Members of Hemingby History Group were overjoyed after securing a letter written by legendary Horncastle hangman William Marwood.
They saw off rival bidders at an auction in Louth earlier this month.
The fact they were successful seemed fitting as in the letter, Marwood offered his services to hang William Drant, a Hemingby man.
Drant had been found guilty of murdering Hemingby’s police constable Thomas Gell in 1876.
However, the group’s delight turned to dismay when an eagle-eyed member spotted the letter was not all it seemed to be and was alledgedly a ‘later copy’ of the original.
Now, the group has secured a full refund - and has promised to learn from the experience.
Group chairman Alison Fairchild said: “When we saw the article in the Horncastle News about the letter being auctioned, we thought it would be ideal to add to our collection.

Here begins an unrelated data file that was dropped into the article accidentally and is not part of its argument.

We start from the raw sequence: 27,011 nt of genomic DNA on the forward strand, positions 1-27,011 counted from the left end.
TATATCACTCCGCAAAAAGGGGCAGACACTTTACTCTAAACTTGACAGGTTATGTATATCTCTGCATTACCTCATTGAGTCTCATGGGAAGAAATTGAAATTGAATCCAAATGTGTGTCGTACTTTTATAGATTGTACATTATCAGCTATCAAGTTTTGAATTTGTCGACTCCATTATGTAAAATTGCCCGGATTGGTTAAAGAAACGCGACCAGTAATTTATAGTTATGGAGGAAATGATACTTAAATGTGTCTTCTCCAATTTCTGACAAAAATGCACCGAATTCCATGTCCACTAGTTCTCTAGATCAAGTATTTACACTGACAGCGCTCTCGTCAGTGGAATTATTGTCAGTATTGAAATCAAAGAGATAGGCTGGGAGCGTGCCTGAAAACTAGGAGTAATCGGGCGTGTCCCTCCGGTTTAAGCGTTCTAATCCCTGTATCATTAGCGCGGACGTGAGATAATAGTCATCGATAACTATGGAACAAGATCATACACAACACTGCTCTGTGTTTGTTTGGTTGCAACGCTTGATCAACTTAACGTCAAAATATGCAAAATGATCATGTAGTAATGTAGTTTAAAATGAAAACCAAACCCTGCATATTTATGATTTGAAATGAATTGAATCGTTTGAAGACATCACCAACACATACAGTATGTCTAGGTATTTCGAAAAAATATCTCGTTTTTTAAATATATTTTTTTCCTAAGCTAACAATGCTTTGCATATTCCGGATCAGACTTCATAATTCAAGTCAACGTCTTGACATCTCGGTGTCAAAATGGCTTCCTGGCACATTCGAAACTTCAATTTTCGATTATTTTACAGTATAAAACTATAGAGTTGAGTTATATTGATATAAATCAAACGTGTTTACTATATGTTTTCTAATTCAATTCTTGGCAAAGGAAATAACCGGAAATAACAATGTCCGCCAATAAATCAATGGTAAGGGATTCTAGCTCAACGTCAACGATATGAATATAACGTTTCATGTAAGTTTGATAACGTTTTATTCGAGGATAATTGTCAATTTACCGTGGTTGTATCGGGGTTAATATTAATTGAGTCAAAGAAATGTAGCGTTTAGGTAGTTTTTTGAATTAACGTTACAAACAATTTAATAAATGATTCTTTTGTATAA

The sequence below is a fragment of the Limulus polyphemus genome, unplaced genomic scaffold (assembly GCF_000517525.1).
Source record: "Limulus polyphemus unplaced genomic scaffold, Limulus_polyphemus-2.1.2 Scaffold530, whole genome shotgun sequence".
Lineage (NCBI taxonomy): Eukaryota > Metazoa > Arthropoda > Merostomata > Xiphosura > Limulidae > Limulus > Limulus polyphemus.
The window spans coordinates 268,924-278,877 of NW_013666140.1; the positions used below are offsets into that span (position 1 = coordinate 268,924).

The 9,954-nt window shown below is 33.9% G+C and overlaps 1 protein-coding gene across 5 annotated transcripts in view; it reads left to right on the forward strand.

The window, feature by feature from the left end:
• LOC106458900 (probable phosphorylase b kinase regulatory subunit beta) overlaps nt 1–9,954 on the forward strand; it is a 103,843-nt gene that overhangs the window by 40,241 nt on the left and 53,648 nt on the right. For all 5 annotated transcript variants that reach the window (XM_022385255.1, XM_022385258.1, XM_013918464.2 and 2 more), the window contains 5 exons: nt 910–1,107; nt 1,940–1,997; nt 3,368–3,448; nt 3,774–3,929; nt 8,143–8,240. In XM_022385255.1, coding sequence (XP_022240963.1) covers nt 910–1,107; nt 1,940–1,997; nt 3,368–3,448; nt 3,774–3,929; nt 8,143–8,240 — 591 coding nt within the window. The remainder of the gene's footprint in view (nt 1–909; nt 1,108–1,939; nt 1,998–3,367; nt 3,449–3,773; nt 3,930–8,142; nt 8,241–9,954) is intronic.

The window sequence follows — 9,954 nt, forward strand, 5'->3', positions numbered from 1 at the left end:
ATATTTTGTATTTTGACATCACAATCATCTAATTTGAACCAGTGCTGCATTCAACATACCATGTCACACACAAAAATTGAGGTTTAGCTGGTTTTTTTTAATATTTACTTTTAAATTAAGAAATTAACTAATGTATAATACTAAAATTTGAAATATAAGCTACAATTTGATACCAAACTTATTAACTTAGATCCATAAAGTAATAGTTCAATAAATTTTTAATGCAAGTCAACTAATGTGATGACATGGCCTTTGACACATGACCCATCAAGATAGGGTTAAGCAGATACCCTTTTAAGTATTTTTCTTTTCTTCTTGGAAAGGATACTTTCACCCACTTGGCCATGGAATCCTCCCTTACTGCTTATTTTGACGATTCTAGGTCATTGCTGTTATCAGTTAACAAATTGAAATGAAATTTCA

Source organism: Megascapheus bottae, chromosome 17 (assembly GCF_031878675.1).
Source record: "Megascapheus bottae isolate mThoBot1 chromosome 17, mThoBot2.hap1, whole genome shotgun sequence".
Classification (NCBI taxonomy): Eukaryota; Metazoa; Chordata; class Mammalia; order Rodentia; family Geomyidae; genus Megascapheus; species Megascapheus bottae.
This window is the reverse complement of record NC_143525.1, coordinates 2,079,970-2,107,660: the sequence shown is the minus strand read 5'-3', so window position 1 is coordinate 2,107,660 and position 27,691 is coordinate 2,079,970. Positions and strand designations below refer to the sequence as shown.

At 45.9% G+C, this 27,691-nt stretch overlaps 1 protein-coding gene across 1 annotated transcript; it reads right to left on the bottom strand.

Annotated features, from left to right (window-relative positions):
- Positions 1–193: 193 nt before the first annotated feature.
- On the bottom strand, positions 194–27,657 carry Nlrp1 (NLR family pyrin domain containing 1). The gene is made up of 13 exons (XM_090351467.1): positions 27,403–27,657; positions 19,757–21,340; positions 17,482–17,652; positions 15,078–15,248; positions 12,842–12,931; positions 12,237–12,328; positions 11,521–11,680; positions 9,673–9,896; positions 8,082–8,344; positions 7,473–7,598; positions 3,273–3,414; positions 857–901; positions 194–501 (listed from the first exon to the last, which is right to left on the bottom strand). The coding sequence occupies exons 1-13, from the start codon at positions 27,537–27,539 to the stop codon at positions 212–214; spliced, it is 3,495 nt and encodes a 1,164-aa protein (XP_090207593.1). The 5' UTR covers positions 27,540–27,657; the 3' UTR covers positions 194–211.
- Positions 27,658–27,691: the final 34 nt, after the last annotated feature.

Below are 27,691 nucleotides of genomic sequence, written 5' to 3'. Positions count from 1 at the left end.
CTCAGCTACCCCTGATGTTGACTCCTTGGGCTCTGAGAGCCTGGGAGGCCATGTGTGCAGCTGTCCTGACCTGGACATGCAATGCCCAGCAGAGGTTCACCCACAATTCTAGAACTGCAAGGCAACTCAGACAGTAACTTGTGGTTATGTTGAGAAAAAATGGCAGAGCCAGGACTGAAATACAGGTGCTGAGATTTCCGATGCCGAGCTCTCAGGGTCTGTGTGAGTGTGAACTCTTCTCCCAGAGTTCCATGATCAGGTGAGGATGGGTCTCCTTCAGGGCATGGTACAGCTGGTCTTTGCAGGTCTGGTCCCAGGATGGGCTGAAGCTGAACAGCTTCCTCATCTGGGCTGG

“It was a very busy auction and the auctioneer said it was the star item so we were delighted to secure it.
“However, a member of our group compared the letter with other examples of Marwood’s writing online and we realised ours was a later copy.
“We contacted the auctioneer and happily everything has been resolved.
“The auctioneers and the sellers were very helpful and we have a full refund. It was an innocent mistake.”
She added: “We are disappointed it wasn’t an original. If anything like this comes up again, we shall know to check online to see if there are any examples of previous letters to compare with.”
James Laverack, a spokesman for the auctioneers, John Taylors, confirmed an agreement had been reached but declined to comment further.
Marwood was appointed by the government as a hangman in 1872.
In nine years, he hung 176 people.
Originally, a cobbler, he lived in Church Lane, Horncastle.
He died in 1883 from pneumonia and jaundice and was buried at Trinity Church.
He never got to hang Drant, who was handed a reprieve because he was found to be suffering from epilepsy at the time of the murder.
His case signalled major changes in the British legal system.
Constable Gell was buried in Hemingby churchyard.